CITY OF COVINGTON - TEXAS
Zip codes: 76636
Covington is located at 32°10′37″N, 97°15′26″W (32.176850, -97.257104).
According to the United States Census Bureau, the city has a total area of 0.8 square miles (2.1 kmē), all of it land.
As of the census of 2000, there were 282 people, 111 households, and 79 families residing in the city. The population density was 339.8 people per square mile (131.2/kmē). There were 122 housing units at an average density of 147.0/sq mi (56.8/kmē). The racial makeup of the city was 90.78% White, 3.19% African American, 0.35% Native American, 2.84% from other races, and 2.84% from two or more races. Hispanic or Latino of any race were 6.38% of the population.
There were 111 households out of which 31.5% had children under the age of 18 living with them, 55.0% were married couples living together, 9.9% had a female householder with no husband present, and 28.8% were non-families. 22.5% of all households were made up of individuals and 9.9% had someone living alone who was 65 years of age or older. The average household size was 2.54 and the average family size was 2.99.
In the city the population was spread out with 27.0% under the age of 18, 10.3% from 18 to 24, 26.2% from 25 to 44, 24.1% from 45 to 64, and 12.4% who were 65 years of age or older. The median age was 35 years. For every 100 females there were 86.8 males. For every 100 females age 18 and over, there were 94.3 males.
The median income for a household in the city was $38,214, and the median income for a family was $45,179. Males had a median income of $35,972 versus $23,750 for females. The per capita income for the city was $18,874. About 13.9% of families and 9.6% of the population were below the poverty line, including 4.4% of those under the age of eighteen and 23.4% of those sixty five or over.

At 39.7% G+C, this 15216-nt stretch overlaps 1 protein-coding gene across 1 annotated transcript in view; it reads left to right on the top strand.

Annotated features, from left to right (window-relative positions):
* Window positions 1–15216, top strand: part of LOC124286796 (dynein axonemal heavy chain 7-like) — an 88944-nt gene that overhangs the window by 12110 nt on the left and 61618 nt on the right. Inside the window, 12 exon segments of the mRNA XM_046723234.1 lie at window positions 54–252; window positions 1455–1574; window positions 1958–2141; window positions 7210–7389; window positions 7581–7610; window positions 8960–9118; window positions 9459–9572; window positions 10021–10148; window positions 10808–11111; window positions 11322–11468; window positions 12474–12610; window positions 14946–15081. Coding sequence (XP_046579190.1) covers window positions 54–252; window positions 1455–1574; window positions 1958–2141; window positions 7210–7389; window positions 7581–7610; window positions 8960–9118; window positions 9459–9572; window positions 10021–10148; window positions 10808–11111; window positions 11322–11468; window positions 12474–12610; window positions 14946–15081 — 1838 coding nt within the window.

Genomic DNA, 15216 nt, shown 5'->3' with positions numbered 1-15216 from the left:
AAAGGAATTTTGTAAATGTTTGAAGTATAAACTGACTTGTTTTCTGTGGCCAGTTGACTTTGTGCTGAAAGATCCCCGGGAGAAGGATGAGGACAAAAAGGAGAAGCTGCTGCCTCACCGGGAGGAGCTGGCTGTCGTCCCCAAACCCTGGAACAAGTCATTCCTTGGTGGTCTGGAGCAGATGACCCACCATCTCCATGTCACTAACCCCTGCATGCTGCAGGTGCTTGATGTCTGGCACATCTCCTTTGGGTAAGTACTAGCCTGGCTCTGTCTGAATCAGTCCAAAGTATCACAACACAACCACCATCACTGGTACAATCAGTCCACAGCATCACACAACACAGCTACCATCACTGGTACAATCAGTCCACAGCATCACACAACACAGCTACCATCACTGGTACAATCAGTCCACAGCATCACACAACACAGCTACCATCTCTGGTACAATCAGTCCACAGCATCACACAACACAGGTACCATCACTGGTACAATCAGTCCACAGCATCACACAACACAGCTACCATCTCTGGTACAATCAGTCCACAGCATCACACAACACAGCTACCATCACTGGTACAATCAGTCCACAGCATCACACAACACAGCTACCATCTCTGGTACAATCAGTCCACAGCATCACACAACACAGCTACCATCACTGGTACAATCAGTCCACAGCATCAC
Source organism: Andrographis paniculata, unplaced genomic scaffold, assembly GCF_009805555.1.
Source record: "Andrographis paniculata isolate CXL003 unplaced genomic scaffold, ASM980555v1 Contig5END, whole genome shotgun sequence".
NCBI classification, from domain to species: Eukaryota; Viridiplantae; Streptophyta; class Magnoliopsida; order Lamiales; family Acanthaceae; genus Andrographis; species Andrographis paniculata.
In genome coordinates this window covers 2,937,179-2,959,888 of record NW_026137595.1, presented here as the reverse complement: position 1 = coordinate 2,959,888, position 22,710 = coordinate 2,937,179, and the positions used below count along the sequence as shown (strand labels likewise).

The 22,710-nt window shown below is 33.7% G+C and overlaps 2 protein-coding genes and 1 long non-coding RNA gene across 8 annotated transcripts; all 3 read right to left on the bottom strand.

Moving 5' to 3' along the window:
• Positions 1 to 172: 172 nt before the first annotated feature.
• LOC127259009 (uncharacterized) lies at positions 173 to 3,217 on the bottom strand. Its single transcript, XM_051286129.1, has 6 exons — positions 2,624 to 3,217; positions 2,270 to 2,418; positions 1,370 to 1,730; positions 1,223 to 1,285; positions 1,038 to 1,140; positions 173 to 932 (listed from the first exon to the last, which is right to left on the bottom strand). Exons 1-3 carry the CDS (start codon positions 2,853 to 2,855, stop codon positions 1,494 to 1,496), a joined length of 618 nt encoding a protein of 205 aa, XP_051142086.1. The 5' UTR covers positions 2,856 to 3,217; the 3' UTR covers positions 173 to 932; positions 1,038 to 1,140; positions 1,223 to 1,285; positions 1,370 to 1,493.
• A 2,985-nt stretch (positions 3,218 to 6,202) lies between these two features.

Situated on Aquilla Creek, South of Cleburne, between Fort Worth and Waco, North East of Lake Whitney, West of U.S. Route 81 in Hill County
Covington is on State Highway 171 twelve miles north of Hillsboro in north central Hill County.
The community originated through the efforts of James J. Gathings, who moved to Texas from Mississippi in 1852 and purchased thousands of acres of land near what is now the Covington townsite. He established a large and successful farming and ranching concern, initially based on slave labor, and set aside 100 acres of his ranch for a town, which he named for his wife, Martha Wall (Covington). Lots were offered free to families who would establish homes, build a school, and prohibit the manufacture and sale of alcoholic beverages. Gathings's generosity was due in part to his desire to open a retail center for his other business, a factory that produced saddles, boots, wagons, flour, clothes, and almost any other item needed by settlers.
A steam mill and gin provided farmers with a further incentive to make Covington their place of business, and the community became their retail point. Gathings himself became postmaster of the community when its first post office opened in 1855. To attract more families to Covington, he and his brother Philip established Gathings College in the early 1860s. The school operated till 1885, at one time enrolling 200 students. By 1870 Covington had a population of nearly 500.
The town suffered its first setback when the Missouri, Kansas and Texas Railroad bypassed it. In 1904, however, the tracks of the Trinity and Brazos Valley Railway reached the community. For the next three decades Covington served area farmers and ranchers as a shipping and retail center. The Great Depression, however, ended its period of sustained growth. During the 1930s the Trinity and Brazos no longer stopped in Covington. In addition, World War II, the growth of Waco and the Dallas-Fort Worth area, and the construction of state and federal highways combined to end Covington's growth.
Beginning in 1945 its population began a steady decline, from 450 to 270 by the late 1980s. The community reported only one business in 1988. In 1990 the population was 238, and in 2000 it was 282.